The annual contest in Corona del Mar brings unique form of family fun to the beach.

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Theresa Laos puts the final touches on a two-part sand scupture depicting an anxious couple racing away from a haunted castle, above. The 52nd Annual Sandcastle Contest was held at Big Corona State Beach Sunday. This was the 18th year

NEWPORT BEACH – Chris Crosson carefully etched the moist sand using a small detailing tool the size of a pencil, gingerly creating a staircase that wound its way up a sandy, spooky castle.

Two helpers held an 8-foot ladder to keep Crosson from toppling over onto his 12-foot-tall creation.

Top two sandcastle winners

Most unique overall: Team Kayley and Da Peeps, creation of a shark and octopus

Most unique castle: Team ASCE, dungeon and pumpkins sandcastle

“It’s a day at the beach with friends,” said Crosson, sweating under a straw hat that shaded him from the strong sun. “It doesn’t get much better than this. It’s therapeutic.”

The 52nd annual Corona del Mar Sandcastle Contest took place on the shore Sunday, bringing family, friends and team-building groups together to create artwork out of sand. This year’s theme was haunted castles.

It was a picture-perfect day with no clouds in sight and water sparkling just steps away from the sandcastle builders, all of whom were focused and determined.

Event Chairman George Lesley said there were strict rules during the building. There are only eight people allowed in the building area at a time. As the clock nears 11 a.m., teams can pick out a spot on the sand and get it wet, but can’t start building until the clock hits 11. There were 28 teams competing.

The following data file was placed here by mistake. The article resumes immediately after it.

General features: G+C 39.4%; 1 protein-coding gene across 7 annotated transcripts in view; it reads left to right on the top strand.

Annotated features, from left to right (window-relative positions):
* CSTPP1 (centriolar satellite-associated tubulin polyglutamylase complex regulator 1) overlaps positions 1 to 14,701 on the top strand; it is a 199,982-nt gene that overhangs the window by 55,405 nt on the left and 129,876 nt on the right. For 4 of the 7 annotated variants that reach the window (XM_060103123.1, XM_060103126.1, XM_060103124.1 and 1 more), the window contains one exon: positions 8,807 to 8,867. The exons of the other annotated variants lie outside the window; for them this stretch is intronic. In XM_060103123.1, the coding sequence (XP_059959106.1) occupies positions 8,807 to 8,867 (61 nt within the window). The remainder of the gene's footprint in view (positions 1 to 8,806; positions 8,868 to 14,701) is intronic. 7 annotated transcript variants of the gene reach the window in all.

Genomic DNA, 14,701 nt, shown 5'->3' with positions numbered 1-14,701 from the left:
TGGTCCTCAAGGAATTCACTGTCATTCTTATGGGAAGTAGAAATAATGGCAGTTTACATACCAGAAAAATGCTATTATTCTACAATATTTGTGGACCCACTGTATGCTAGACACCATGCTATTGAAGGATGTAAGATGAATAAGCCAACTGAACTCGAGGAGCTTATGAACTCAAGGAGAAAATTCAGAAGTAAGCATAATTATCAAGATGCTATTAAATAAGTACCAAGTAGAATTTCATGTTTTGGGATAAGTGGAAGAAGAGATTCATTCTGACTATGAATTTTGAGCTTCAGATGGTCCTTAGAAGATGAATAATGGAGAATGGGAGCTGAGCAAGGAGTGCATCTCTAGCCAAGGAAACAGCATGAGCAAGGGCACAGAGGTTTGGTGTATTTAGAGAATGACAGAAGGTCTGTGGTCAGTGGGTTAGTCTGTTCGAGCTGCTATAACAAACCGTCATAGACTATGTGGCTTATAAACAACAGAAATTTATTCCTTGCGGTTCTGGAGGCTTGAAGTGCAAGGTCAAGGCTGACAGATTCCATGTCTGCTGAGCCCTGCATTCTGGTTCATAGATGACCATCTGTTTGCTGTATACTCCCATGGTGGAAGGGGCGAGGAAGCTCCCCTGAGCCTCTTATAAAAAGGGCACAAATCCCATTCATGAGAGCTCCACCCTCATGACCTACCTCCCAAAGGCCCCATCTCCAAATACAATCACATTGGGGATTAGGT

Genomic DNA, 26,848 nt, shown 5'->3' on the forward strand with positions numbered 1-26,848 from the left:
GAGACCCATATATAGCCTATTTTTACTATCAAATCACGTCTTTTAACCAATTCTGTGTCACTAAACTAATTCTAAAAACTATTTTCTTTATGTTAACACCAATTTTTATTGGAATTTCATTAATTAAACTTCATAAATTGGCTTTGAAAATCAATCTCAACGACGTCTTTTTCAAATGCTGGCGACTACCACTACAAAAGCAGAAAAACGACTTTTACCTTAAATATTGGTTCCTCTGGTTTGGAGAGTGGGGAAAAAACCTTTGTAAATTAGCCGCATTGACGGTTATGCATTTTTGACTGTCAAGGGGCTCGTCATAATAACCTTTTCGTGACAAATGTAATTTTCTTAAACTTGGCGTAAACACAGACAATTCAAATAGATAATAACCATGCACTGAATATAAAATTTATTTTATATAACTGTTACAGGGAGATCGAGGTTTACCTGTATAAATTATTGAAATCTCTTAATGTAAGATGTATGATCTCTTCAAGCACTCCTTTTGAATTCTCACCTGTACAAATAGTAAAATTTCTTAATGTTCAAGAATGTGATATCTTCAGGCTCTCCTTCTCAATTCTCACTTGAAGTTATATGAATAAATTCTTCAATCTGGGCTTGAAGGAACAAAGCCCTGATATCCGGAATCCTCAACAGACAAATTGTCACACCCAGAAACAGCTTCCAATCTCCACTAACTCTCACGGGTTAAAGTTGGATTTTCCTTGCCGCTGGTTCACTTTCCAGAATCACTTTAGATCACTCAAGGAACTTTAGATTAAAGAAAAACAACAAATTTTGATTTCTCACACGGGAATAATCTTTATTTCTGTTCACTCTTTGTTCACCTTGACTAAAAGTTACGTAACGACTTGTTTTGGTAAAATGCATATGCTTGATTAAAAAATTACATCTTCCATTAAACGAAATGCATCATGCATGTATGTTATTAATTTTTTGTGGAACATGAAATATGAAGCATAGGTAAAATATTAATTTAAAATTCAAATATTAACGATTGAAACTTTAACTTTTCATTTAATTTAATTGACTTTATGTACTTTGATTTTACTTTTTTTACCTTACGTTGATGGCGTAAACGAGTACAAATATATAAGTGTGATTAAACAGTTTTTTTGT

“They just come out here and have fun on one of the most beautiful beaches around,” Lesley said.

Crosson was nervous about whether or not the layers of the castle would hold up. They didn’t; the top layers of the castle came crumbling down.

Josh McCool was shoveling heaps of sand 3 feet below the surface to make way for what was turning into a big whale. He remembers one year, when he was a kid, when organizers didn’t have enough competitors. They asked his family if they wanted to participate.

Now, they drive in from the Inland Empire and Los Angeles to keep the tradition going. This was their 20th year.

“We’ve been coming back ever since,” said McCool, now 32. “It’s just a fun family tradition.”

His team tries to bring humor to its creations. One year, it had a cow swimming with scuba gear, surrounded by sharks. It read: “scared milkless.” Then there was the year it made a shark with an arm sticking out, holding a cellphone. That one read: “Can you hear me now?”

This year, the team was creating trick-or-treating sea creatures.

He said the strategy was simply “breaking our backs.” Sometimes the team wins, sometimes it doesn’t.

“We don’t practice, we do this once a year,” he said. “It’s always a gamble, but it’s always a lot of fun.”